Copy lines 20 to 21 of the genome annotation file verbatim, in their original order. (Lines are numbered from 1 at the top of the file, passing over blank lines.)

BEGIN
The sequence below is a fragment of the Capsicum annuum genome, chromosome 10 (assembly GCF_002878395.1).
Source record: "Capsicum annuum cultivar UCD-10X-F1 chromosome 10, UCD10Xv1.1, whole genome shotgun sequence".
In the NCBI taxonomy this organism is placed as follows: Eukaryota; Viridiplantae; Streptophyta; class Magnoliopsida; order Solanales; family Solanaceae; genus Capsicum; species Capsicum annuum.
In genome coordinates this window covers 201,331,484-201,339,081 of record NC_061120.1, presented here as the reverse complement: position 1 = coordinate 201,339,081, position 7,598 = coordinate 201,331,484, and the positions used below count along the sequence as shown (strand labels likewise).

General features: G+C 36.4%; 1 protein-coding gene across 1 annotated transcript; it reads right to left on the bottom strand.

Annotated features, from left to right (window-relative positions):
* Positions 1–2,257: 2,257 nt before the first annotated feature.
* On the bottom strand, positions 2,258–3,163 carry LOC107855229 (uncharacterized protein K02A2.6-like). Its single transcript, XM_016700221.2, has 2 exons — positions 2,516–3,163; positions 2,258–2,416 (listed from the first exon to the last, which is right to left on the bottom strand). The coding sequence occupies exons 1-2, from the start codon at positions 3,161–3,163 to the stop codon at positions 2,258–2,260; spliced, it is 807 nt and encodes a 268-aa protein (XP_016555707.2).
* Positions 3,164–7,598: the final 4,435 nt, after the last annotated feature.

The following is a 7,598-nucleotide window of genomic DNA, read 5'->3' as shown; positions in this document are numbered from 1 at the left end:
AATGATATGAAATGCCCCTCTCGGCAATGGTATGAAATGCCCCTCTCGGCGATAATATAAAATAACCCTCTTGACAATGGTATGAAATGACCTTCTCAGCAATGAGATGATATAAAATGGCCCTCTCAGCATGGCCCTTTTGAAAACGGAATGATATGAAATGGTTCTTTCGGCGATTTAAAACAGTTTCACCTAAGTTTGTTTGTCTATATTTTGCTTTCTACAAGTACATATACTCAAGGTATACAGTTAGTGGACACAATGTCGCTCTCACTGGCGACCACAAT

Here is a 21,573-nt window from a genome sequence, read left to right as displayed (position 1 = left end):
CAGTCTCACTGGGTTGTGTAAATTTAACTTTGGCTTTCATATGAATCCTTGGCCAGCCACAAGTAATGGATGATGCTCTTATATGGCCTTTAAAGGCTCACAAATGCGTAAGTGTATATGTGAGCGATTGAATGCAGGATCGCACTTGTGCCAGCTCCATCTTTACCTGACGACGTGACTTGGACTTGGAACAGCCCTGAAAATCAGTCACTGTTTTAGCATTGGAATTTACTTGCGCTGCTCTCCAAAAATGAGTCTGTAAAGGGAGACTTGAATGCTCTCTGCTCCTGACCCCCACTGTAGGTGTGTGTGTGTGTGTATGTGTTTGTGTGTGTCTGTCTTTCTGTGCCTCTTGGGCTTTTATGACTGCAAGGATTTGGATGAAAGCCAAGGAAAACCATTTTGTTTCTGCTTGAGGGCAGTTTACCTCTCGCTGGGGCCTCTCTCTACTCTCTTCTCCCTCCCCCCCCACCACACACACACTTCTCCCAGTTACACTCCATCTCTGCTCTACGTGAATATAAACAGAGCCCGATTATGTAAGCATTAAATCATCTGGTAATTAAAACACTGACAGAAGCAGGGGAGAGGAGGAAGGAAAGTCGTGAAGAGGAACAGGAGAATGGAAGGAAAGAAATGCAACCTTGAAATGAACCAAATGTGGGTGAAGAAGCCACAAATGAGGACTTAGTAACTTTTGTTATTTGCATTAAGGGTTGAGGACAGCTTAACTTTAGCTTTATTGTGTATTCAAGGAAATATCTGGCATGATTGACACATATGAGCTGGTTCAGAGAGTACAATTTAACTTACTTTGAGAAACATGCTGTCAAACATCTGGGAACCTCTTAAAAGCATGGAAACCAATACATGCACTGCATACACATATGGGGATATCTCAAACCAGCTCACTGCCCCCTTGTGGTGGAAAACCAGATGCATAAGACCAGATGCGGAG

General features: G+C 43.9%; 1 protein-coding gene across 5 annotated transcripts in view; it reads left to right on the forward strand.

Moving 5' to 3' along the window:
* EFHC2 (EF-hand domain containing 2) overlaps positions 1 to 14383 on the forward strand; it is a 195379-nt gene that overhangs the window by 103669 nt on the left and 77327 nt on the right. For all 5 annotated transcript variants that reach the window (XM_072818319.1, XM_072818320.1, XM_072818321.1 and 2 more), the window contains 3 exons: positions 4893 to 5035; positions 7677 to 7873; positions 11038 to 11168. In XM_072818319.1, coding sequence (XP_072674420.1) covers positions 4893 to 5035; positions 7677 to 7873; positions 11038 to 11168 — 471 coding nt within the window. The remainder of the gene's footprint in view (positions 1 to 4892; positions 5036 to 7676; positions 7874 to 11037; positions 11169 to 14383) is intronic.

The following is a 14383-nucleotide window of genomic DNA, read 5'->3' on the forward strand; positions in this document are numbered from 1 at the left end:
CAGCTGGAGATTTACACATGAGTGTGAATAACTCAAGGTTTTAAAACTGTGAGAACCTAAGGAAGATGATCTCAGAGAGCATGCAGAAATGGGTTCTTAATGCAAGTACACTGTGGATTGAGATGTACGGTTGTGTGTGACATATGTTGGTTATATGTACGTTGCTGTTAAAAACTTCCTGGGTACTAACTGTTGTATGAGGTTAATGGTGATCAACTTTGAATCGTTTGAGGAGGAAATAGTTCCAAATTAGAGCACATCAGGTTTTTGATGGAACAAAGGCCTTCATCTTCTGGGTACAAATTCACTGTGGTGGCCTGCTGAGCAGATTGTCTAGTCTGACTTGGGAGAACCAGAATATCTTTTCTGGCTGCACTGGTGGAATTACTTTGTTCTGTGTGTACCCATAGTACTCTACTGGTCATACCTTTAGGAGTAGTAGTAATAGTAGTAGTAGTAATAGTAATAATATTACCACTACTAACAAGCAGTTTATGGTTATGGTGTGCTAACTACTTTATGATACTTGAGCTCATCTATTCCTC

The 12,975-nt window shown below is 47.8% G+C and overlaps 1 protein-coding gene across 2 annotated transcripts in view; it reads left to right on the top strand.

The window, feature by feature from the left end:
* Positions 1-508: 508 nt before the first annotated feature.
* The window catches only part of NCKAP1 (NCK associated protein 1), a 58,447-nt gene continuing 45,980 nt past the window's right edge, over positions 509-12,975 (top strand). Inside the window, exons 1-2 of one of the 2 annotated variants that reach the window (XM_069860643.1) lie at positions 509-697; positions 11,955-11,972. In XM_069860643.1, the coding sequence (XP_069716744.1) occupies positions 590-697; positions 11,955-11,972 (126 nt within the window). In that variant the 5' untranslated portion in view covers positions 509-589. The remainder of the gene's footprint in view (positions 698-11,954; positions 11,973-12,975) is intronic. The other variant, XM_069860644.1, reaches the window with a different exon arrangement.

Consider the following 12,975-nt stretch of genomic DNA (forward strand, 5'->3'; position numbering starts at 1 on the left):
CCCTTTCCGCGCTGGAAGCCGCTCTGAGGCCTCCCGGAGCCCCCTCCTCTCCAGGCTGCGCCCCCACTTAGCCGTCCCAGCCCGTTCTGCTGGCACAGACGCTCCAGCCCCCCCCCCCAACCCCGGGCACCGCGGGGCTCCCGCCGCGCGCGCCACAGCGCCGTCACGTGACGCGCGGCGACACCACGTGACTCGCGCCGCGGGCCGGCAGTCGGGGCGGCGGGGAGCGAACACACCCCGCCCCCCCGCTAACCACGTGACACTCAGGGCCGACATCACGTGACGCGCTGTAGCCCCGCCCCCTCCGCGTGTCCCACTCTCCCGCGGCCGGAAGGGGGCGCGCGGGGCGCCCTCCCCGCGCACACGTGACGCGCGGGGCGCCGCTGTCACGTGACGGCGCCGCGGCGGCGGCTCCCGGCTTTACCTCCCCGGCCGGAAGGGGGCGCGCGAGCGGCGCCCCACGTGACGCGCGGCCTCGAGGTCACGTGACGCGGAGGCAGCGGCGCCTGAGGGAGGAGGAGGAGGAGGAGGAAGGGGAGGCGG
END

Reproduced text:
The window, feature by feature from the left end:
* Positions 1-508: 508 nt before the first annotated feature.